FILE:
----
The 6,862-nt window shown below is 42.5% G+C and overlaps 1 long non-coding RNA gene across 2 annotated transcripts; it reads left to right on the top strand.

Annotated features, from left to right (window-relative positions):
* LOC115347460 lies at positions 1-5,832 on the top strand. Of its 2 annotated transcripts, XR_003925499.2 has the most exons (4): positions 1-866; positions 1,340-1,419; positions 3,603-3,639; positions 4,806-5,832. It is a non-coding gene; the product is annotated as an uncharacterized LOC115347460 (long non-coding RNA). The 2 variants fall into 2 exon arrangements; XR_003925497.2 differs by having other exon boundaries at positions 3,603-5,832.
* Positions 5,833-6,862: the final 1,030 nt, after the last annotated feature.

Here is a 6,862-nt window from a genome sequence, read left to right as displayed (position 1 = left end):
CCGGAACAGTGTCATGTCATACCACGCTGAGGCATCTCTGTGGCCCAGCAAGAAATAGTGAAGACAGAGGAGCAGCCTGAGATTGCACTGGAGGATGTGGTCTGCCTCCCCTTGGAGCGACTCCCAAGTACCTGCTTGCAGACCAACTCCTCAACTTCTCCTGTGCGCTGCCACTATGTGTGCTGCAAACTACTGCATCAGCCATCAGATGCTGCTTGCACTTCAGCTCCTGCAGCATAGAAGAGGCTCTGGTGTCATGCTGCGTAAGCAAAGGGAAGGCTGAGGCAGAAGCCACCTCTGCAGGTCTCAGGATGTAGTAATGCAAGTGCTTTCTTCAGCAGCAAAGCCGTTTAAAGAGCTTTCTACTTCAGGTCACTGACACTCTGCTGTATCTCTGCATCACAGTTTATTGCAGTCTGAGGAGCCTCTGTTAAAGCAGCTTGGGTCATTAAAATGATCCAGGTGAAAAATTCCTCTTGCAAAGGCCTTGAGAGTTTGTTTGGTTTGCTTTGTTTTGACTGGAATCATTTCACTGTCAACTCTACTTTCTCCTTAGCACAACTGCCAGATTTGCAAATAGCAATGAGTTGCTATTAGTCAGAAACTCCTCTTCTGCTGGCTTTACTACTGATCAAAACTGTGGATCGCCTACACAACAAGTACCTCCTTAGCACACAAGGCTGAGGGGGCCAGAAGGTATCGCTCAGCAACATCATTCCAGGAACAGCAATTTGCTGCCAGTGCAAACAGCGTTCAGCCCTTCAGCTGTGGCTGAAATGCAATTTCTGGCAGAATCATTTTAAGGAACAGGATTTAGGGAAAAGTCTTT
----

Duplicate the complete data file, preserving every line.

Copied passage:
The 6,862-nt window shown below is 42.5% G+C and overlaps 1 long non-coding RNA gene across 2 annotated transcripts; it reads left to right on the top strand.

Annotated features, from left to right (window-relative positions):
* LOC115347460 lies at positions 1-5,832 on the top strand. Of its 2 annotated transcripts, XR_003925499.2 has the most exons (4): positions 1-866; positions 1,340-1,419; positions 3,603-3,639; positions 4,806-5,832. It is a non-coding gene; the product is annotated as an uncharacterized LOC115347460 (long non-coding RNA). The 2 variants fall into 2 exon arrangements; XR_003925497.2 differs by having other exon boundaries at positions 3,603-5,832.
* Positions 5,833-6,862: the final 1,030 nt, after the last annotated feature.

Here is a 6,862-nt window from a genome sequence, read left to right as displayed (position 1 = left end):
CCGGAACAGTGTCATGTCATACCACGCTGAGGCATCTCTGTGGCCCAGCAAGAAATAGTGAAGACAGAGGAGCAGCCTGAGATTGCACTGGAGGATGTGGTCTGCCTCCCCTTGGAGCGACTCCCAAGTACCTGCTTGCAGACCAACTCCTCAACTTCTCCTGTGCGCTGCCACTATGTGTGCTGCAAACTACTGCATCAGCCATCAGATGCTGCTTGCACTTCAGCTCCTGCAGCATAGAAGAGGCTCTGGTGTCATGCTGCGTAAGCAAAGGGAAGGCTGAGGCAGAAGCCACCTCTGCAGGTCTCAGGATGTAGTAATGCAAGTGCTTTCTTCAGCAGCAAAGCCGTTTAAAGAGCTTTCTACTTCAGGTCACTGACACTCTGCTGTATCTCTGCATCACAGTTTATTGCAGTCTGAGGAGCCTCTGTTAAAGCAGCTTGGGTCATTAAAATGATCCAGGTGAAAAATTCCTCTTGCAAAGGCCTTGAGAGTTTGTTTGGTTTGCTTTGTTTTGACTGGAATCATTTCACTGTCAACTCTACTTTCTCCTTAGCACAACTGCCAGATTTGCAAATAGCAATGAGTTGCTATTAGTCAGAAACTCCTCTTCTGCTGGCTTTACTACTGATCAAAACTGTGGATCGCCTACACAACAAGTACCTCCTTAGCACACAAGGCTGAGGGGGCCAGAAGGTATCGCTCAGCAACATCATTCCAGGAACAGCAATTTGCTGCCAGTGCAAACAGCGTTCAGCCCTTCAGCTGTGGCTGAAATGCAATTTCTGGCAGAATCATTTTAAGGAACAGGATTTAGGGAAAAGTCTTT